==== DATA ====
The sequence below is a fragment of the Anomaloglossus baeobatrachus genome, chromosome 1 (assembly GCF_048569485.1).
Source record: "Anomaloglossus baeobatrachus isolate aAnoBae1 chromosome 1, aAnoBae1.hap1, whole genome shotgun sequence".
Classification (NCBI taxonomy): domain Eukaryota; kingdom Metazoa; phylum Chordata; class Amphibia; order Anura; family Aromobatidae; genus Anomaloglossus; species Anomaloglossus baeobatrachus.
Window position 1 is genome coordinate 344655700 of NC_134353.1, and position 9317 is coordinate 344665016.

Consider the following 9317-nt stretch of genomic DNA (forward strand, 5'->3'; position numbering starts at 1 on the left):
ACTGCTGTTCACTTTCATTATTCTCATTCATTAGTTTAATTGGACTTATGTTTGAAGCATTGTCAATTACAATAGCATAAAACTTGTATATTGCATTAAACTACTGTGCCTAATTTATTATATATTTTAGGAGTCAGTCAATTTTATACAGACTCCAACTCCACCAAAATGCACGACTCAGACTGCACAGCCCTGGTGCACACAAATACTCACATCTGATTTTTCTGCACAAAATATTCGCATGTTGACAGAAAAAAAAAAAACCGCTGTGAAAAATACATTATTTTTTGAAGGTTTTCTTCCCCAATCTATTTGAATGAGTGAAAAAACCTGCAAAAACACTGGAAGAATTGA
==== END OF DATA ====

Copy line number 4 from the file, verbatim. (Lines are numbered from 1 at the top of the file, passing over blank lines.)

Window position 1 is genome coordinate 344655700 of NC_134353.1, and position 9317 is coordinate 344665016.